Short Sales May Finally Shorten Up

December 11, 2009

The Treasury Department has stepped up in their efforts to help lenders and servicers facilitate the ability to short-sell a piece of property.  A short sale is a transaction in which the lender, or lenders, agree to accept less than the mortgage amount owed by the current homeowner. In some cases, the difference is forgiven by the lender, and in others the homeowner must make arrangements with the lender to settle the remainder of the debt.

Now the government is stepping in, giving mortgage servicers participating in its Home Affordable Modification Program until April 5 to implement the Home Affordable Foreclosure Alternatives program.   The new guidelines are very detailed but a few key points are likely to be welcome. Now a servicer must first consider a delinquent borrower for a loan modification before a short sale, and a servicer has to consider a borrower for a short sale within 30 days if the borrower can’t get a trial loan modification, misses as least two payments in the trial period, doesn’t complete the trial period successfully, or requests a short sale.

Also, a servicer needs to spell out the minimum it will accept in a sale.  Perhaps the best news is now the servicer has to let the borrower know within 10 days of receiving an offer whether it will be accepted. If the offer is at least equal to that minimum, the servicer has to accept it.

Short sales have become a recent, yet frustrating method of trying to buy a distressed property that can take many months without any established time table or procedure in completing.  Often when the agreement to short sell a property finally comes to pass, the turn around time for the new buyer is so fast that the necessary funds are difficult to gather in time for the quickly scheduled closing.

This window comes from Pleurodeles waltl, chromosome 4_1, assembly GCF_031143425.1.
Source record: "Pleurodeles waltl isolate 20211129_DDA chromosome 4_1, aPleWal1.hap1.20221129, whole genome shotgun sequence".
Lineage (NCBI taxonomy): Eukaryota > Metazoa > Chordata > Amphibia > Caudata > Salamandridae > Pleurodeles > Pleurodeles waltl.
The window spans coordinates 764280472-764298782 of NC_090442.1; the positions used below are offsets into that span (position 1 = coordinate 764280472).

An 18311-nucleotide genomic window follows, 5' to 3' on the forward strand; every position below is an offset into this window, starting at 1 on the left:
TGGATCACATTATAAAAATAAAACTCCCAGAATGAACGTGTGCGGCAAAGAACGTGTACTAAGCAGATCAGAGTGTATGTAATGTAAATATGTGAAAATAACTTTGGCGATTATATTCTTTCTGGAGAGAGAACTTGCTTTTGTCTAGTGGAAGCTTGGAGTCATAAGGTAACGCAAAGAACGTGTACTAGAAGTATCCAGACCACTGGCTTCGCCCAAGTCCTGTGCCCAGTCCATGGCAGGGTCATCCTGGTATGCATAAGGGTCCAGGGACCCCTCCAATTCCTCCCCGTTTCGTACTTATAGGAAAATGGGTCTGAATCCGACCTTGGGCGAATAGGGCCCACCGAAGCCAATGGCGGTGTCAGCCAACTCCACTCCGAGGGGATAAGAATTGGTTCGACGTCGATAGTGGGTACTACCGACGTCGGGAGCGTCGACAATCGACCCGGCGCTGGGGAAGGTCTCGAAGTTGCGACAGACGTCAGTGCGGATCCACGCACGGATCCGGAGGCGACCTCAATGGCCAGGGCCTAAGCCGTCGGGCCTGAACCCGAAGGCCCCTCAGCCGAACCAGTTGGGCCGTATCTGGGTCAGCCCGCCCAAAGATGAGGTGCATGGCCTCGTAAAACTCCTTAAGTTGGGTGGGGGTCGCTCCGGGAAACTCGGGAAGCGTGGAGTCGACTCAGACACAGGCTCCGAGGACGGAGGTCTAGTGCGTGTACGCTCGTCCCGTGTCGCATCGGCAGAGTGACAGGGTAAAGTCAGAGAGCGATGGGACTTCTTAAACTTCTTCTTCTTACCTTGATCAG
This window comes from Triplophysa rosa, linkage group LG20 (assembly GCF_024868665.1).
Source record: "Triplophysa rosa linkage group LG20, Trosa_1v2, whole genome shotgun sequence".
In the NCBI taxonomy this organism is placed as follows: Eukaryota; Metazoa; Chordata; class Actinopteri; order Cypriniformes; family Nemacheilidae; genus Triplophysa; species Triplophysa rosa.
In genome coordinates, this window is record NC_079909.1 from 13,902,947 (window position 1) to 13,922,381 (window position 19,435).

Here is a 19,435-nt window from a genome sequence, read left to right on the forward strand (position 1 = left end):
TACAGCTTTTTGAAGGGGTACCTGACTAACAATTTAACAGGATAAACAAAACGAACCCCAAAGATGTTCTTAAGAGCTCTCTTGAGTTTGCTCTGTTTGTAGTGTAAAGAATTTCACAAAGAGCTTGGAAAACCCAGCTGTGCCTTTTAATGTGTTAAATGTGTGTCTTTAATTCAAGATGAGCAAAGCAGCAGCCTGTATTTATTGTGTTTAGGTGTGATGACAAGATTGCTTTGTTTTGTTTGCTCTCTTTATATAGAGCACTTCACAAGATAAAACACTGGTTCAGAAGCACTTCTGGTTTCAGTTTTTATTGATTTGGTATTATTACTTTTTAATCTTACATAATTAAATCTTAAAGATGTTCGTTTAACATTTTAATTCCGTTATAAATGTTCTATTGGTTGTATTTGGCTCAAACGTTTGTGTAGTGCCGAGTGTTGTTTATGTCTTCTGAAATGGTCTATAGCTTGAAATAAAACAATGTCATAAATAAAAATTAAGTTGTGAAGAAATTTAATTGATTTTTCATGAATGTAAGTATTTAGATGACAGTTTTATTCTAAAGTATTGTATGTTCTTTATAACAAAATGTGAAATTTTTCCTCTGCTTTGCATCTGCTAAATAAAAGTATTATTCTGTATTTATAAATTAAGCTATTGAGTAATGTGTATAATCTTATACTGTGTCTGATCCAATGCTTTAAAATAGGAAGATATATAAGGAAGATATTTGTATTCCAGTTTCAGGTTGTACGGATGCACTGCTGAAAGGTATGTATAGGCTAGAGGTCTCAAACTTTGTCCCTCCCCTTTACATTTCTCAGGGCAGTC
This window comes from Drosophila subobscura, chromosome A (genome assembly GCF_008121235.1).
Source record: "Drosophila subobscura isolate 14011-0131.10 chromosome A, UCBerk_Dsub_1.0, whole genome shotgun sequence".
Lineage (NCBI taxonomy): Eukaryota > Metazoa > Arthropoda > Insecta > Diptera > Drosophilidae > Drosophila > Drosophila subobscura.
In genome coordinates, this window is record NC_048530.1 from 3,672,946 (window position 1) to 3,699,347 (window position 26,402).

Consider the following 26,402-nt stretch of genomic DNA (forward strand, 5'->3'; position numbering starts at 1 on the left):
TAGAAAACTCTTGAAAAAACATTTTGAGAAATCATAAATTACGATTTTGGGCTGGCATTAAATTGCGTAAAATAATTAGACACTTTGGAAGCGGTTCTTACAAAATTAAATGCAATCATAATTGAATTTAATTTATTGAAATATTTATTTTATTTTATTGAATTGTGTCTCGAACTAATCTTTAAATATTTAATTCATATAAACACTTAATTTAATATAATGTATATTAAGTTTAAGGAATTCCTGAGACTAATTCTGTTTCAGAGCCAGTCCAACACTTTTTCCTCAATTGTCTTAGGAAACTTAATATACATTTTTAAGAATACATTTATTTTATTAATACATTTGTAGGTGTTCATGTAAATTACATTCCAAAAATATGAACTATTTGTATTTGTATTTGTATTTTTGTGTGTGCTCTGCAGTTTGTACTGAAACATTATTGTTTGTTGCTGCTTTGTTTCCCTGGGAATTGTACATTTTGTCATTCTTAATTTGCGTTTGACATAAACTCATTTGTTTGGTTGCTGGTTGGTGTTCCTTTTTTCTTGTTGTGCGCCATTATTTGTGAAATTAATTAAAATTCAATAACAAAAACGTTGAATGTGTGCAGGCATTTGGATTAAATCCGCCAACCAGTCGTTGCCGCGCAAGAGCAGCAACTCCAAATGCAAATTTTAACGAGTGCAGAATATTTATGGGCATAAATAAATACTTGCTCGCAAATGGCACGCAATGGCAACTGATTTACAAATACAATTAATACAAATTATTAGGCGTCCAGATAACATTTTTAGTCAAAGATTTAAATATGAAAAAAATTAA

A short sale can be the best option for a homeowners who are “upside down” on mortgages because a short sale may not hurt their credit history as much as a foreclosure. As a result, homeowners may qualify for another mortgage sooner once they get back on their feet financially.

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About The Author

Read All Stories By Mitch Levinson

Mitch Levinson is the author of “Internet Marketing: The Key to Increased New Home Sales” published by BuilderBooks. He is an Internet marketing expert with expertise in search engine optimization, website development, email marketing, social media and CRM consulting services. He is known for creating effective programs that can be tracked through analytics to prove effectiveness and ROI. Mitch is founder and president of MLC New Home Marketing and MLC FlatFee Realty, as well as managing partner of mRELEVANCE, LLC, a Marketing, Communication, Interactive agency with offices in Chicago and Atlanta. He currently leads the Chicago team. A Multi-Million Dollar Sales Producer who earned an MBA in Computer Information Systems and eCommerce, he brings a unique perspective and experience to the field of real estate communications. Mitch combines the two interests in order to help home builders and developers gain a competitive advantage through the Internet and technology. When he isn’t behind a computer, he enjoys participating in sports and coaching his kids’ teams. Mitch resides in Arlington Heights, Ill., a northwest suburb of Chicago, with his family, which includes two rambunctious labs. Visit my Google+ profile.

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